Given a Random Point
Tuesday, March 3at 7:00pm
Or about the imponderability of a point
The point as a form of ultimate abstraction. Stripped of materiality or dimension.
Actually, has anyone ever seen a point?
Although it represents a basic concept of geometric analysis, when subjected to individual analysis, we realize that the point lacks any sort of content. (F. Klein, Elementary Mathematics from an Advanced Standpoint: Geometry). By the way, about the point, ever since Euclid, we know that it has no parts.
A void full of meaningful at the intersection between mathematical nominalism and idealism, between geometry and philosophy, the point is all around us and yet nowhere. If two worlds were to intersect in a single point, they could have everything or nothing in common.
Such a point can be found inside the eyeball, where the image of the world is inverted to then be projected upside down on the retina.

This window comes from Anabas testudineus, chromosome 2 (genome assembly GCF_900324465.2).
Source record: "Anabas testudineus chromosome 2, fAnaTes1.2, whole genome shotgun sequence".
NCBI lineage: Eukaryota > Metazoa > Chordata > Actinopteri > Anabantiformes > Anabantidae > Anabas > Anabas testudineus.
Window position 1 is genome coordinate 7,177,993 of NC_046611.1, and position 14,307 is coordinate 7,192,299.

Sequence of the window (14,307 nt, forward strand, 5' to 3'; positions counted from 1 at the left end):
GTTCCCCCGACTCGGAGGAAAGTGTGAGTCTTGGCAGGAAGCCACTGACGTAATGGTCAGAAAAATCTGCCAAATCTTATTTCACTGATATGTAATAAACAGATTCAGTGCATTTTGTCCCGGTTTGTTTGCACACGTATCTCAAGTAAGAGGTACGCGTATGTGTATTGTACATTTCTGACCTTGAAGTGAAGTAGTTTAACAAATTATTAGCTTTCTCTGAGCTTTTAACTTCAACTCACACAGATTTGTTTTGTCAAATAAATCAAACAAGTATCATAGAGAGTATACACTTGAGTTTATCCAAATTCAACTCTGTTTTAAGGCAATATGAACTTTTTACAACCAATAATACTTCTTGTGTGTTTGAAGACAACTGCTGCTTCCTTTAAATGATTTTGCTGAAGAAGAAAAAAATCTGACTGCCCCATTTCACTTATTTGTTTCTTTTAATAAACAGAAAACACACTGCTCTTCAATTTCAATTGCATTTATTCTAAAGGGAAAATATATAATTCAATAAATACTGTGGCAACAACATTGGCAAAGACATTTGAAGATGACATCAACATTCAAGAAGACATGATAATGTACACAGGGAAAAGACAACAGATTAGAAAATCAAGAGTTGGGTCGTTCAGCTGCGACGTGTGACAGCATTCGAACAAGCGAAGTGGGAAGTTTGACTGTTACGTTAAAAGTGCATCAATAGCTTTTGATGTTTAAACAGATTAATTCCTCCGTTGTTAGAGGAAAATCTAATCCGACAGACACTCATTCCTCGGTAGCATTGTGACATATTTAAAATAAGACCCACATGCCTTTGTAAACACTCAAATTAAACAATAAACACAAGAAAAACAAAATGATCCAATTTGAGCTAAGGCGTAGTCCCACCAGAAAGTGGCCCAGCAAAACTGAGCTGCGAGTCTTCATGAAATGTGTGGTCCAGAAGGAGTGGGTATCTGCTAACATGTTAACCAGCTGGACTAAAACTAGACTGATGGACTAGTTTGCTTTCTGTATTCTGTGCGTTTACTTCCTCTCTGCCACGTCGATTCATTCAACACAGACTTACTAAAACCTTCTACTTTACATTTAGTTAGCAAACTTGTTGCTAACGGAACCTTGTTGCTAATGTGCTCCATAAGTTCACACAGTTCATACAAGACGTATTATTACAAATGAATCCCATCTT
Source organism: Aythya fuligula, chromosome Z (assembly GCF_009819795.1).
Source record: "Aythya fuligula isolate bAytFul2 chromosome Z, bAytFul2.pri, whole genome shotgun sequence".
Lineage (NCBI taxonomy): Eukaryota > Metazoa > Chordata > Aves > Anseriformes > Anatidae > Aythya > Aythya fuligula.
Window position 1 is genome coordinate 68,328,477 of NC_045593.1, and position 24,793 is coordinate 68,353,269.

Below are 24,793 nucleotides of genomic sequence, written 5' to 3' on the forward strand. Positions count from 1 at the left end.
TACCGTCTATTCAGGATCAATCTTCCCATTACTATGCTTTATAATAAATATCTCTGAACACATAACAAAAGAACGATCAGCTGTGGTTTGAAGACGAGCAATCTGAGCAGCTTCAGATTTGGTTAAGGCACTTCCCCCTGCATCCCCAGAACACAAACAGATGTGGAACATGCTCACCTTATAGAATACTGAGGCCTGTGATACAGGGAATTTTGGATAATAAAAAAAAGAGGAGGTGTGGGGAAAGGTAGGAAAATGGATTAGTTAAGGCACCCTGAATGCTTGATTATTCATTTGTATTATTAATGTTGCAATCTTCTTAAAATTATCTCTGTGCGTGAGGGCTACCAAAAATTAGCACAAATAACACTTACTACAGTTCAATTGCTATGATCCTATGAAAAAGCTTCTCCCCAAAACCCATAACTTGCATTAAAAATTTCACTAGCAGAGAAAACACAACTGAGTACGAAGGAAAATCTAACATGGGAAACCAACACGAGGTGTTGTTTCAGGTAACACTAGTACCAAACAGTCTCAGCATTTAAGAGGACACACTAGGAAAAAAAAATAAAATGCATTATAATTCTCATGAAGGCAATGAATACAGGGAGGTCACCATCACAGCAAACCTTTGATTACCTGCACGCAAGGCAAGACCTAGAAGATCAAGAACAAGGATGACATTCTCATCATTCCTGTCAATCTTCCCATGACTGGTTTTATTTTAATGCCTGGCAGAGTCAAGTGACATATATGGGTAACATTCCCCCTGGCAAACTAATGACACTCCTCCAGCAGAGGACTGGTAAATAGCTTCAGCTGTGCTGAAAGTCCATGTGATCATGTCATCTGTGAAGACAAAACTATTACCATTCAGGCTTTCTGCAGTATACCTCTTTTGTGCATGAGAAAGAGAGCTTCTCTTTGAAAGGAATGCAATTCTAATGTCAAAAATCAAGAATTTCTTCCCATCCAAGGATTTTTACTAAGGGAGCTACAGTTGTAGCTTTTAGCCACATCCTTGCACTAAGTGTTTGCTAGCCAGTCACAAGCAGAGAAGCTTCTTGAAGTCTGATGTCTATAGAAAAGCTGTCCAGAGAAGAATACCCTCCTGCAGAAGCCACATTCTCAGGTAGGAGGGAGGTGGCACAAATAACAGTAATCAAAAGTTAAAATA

Situated uncertainly inside the pupil this point may glide depending on the plane of sight. This comprises two worlds – one that lies ahead of us and one beyond our sight, yet remaining outside of it.
Let’s call it the-point-in-which-the-gaze-contains-itself.
A big-bang moment inside being: in which the image of the whole gathers in a miniscule point to then explode and make all the sense we give to the world.
In this point, the entire content captured by vision acquires the same value on the same informational plan – the material blends in with its shadow, and emptiness is confused with fullness.
So here we are in a paradoxical situation: the point, lacking any content, becomes the material manifestation of a bipolar representation.
Arantxa Etcheverria creates a series of geometric situations, intercepting instances of immanence in everyday life. Forms of conjunction between light and shadow, brought together in the same bidimensional plan.
Given a Random Point functions as a waiting room for a new state of consciousness.
*credit image: Treatise of Man, René Descartes, 1664 edition